AGW in general > Walking the walk

Meat Consumption and Global Warming

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Lynn Shwadchuck:
Here are a few key points gleaned from Vaclav Smil http://www.vaclavsmil.com/ on this topic. The whole chapter from his book Population and Development Review is available here: http://www.vaclavsmil.com/wp-content/uploads/docs/smil-article-2002-pdr2003.pdf

........
Animal foods provided generally less than 15 percent of all dietary protein, and saturated animal fats supplied just around 10 percent of all food energy for preindustrial populations.

In 1900 just over 10 percent of the world’s grain harvest was fed to animals, most of it going to energize the field work of draft horses, mules, cattle, and water buffaloes rather than to produce meat. By 1950 the global share of cereals used for feeding reached 20 percent, and it surpassed 40 percent during the late 1990s (USDA 2001a). National shares of grain fed to animals now range from just over 60 percent in the United States to less than 5 percent in India.

In macronutrient terms, meat now supplies 10 percent of all food energy and more than 25 percent of all protein in rich countries, while the corresponding shares are, respectively, merely 6 percent and 13 percent for the poor world.

Grain harvests in highly carnivorous countries, or in countries producing feeds for export, must be multiples of those needed for direct human consumption, and the food demand of a modern urbanite has to be a multiple of the area claimed by an overwhelmingly (or entirely) vegetarian subsistence peasant.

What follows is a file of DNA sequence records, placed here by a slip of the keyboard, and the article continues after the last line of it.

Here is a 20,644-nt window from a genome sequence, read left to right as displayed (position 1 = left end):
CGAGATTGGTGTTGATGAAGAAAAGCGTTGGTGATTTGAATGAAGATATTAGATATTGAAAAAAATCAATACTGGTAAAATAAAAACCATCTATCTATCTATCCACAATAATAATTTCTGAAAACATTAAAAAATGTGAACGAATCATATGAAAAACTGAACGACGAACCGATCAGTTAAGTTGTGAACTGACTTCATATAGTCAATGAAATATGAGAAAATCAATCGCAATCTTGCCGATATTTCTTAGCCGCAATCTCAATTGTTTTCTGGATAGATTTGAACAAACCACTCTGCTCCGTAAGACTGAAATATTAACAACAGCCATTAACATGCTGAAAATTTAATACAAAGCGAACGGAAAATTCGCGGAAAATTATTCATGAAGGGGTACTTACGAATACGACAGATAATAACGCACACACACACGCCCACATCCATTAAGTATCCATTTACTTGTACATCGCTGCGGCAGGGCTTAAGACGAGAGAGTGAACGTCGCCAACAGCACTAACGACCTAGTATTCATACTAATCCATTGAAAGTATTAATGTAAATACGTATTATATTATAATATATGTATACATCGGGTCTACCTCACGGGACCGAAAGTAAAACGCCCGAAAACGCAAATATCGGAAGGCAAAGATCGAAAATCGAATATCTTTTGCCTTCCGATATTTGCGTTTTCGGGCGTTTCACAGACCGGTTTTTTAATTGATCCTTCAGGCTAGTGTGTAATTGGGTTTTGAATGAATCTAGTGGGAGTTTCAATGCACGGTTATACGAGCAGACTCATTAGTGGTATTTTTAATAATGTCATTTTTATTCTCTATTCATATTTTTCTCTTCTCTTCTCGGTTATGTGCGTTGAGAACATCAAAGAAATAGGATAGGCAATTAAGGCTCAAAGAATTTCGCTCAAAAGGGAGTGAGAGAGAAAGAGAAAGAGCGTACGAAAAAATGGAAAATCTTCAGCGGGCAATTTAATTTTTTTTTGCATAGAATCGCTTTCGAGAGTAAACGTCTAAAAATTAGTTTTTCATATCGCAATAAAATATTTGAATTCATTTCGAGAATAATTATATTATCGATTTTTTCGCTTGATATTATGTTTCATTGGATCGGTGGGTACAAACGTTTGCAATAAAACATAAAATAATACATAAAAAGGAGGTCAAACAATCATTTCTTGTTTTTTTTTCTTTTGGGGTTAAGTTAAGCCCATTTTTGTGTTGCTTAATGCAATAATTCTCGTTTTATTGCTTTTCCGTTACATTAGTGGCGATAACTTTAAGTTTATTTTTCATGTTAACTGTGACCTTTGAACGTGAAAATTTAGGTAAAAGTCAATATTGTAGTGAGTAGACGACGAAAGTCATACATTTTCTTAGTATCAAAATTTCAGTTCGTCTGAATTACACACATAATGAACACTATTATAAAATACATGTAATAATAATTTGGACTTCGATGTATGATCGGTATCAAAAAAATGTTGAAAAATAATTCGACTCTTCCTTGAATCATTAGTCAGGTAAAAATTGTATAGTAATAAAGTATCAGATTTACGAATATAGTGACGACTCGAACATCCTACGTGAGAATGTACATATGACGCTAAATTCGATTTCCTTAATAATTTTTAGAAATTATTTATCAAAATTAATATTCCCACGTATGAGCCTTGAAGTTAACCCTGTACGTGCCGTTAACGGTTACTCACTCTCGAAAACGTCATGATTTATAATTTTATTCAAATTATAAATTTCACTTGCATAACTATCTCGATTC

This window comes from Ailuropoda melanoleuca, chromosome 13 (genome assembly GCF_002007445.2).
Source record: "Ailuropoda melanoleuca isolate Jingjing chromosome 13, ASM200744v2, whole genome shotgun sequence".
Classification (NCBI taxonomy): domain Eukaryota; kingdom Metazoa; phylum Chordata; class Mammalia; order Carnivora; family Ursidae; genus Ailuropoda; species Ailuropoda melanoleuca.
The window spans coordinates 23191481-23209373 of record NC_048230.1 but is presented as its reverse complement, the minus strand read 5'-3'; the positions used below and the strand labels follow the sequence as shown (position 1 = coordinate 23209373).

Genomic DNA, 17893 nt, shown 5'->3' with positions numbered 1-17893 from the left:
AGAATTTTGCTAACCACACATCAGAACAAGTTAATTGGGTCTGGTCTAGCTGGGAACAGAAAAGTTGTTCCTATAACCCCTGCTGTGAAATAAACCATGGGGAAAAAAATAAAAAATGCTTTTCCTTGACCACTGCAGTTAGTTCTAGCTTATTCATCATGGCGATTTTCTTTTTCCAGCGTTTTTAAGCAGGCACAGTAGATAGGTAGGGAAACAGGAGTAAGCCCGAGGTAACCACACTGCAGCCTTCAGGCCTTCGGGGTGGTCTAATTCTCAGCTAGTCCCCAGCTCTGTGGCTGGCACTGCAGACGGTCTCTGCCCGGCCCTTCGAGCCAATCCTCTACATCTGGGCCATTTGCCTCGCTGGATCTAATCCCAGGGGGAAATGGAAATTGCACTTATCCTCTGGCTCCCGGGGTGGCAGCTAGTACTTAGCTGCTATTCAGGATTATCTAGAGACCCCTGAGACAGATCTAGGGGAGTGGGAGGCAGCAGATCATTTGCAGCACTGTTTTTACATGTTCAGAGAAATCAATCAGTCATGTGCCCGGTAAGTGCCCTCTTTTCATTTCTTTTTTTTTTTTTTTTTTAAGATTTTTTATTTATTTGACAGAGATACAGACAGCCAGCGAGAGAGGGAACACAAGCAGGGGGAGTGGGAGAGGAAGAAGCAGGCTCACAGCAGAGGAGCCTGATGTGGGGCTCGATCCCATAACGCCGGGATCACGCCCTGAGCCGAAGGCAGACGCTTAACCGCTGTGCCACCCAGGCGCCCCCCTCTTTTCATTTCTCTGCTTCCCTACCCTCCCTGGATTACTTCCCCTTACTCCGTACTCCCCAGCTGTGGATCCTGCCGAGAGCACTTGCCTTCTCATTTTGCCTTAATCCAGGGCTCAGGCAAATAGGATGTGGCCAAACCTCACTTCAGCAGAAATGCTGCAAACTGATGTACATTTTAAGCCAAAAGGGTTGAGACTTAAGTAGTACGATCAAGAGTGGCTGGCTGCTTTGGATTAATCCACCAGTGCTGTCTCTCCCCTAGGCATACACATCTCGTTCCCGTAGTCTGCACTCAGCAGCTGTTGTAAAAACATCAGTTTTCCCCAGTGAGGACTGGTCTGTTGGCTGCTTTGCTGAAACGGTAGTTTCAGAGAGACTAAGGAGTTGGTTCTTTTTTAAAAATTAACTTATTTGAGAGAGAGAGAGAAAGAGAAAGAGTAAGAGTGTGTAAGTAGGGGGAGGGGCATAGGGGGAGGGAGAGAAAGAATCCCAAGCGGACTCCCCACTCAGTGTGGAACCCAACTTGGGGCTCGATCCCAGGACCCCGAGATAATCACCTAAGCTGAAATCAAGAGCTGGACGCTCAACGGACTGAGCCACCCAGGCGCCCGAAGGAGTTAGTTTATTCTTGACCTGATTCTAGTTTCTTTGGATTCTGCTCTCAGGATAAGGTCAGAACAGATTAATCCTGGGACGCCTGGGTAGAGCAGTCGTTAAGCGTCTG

At least 80 percent and as much as 96 percent of all protein in cereal and leguminous grains fed to animals are not converted to edible protein.

An overwhelmingly vegetarian diet produced by modern high-intensity cropping needs no more than 800 m2 of arable land per capita. A fairly balanced Chinese diet of the late 1990s, containing less than 20 kg of meat, was produced from an average of 1,100 m2/ capita; the typical Western diet now claims up to 4,000 m2/capita.

Adequate water supply is now widely seen as one of the key concerns of the twenty-first century. Few economic endeavors are as waterintensive
as meat production in general and cattle feeding in particular.

The modern separation of large-scale livestock production from field agriculture makes it impossible to recycle the large volume of wastes produced by thousands of animals concentrated in huge feedlots or sties.

Meat production is also a significant source of greenhouse gases. Enteric fermentation in bovines is a major source of methane (CH4), a greenhouse gas whose global warming potential (GWP, over a period of 100 years) is 23 times that of carbon dioxide (CO2) during the first 20 years of its atmospheric residence (CDIAC 2001). And denitrification of nitrates in synthetic fertilizers and in animal manures releases nitrous oxide (N2O), a greenhouse gas with a GWP nearly 300 times that of CO2 (CDIAC 2001). But because meat production requires heavy inputs of agrochemicals and inputs of fuel and electricity for manufacturing and operating field and barn machinery, its most important impact on global warming is, nevertheless, due to CO2 generated from the combustion of fossil fuels used to make these additional inputs. CO2 is also released from the burning of tropical forests that are being converted to pastures.